The government is already spending around £45 billion a year on interest payments alone – this is more than the defence budget.

This is actually a low figure, because those lending to us have confidence that we will pay the money back.

Countries that want to carry on spending money they don’t have (like Greece) can no longer borrow money easily and therefore need to be bailed out.

We don’t want to go there.

So, in order to ensure that banks and other countries retain their confidence in the UK’s willingness to sort out its deficit, this means sticking to the plan to spend what we earn.

I think we have learnt enough from the past decade to understand that a ‘growth plan’ is a thinly veiled call for ‘increased spending.’

9.       If borrowing is out of the question, can’t we put up taxes?

People are very happy to call for higher taxes unless they have to pay them. One of the biggest complaints in my inbox is about petrol prices. Further taxes would be very unpopular.

10.   Shall we tax the rich more, then?

The ‘rich’ already pay a lot in taxes – around 24 percent of total tax revenue comes from the top 1 percent of earners.

Leaving aside issues of how fair it is to remove over half of someone’s salary, there is a practical problem. Beyond a certain level of earnings, people stop paying taxes, either taking their money abroad or stopping work.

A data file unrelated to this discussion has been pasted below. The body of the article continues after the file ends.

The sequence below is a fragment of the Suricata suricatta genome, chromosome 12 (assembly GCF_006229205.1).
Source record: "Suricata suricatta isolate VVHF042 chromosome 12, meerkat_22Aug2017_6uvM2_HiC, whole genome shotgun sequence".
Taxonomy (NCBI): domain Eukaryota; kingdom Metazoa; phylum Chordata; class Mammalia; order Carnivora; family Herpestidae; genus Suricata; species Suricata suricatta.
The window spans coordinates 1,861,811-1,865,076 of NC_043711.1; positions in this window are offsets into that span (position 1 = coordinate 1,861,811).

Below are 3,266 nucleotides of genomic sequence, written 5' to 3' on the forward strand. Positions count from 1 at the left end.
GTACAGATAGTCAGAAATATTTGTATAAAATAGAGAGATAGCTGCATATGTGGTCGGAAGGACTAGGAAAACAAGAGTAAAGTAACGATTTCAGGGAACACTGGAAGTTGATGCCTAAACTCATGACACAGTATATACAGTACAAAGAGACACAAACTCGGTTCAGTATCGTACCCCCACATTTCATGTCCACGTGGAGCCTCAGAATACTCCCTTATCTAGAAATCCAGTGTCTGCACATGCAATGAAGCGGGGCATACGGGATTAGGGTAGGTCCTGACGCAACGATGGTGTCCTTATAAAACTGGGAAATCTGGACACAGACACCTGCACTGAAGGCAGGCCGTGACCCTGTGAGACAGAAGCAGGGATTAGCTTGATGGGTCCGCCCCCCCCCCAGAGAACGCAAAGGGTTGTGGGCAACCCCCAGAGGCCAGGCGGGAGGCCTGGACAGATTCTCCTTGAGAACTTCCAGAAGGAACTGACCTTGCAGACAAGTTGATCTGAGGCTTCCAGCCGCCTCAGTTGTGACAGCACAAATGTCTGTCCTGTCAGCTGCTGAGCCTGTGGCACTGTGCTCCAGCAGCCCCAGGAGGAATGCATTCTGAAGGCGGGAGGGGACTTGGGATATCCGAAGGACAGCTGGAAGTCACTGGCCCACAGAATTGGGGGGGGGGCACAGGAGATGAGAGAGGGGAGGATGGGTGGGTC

Until these tax avoidant measures are closed, raising taxes will be in vain.

11.   Is there any good news?!

This government has got the chance to demonstrate to the public the scale of the financial disaster we are dealing with. Facing up to the importance of spending within our means is all part of the uphill battle, but one which future governments will thank us for.

To those who claim to have a better way, I ask:

How much do you think the government should borrow every year?

How much interest do you think should be paid each year?

What do you think will happen to the UK if we rely on the diminishing number of international banks with money to lend? 

David Davies MP is the Member of UK Parliament for Monmouth. He also serves as a Special Constable for the British Transport Police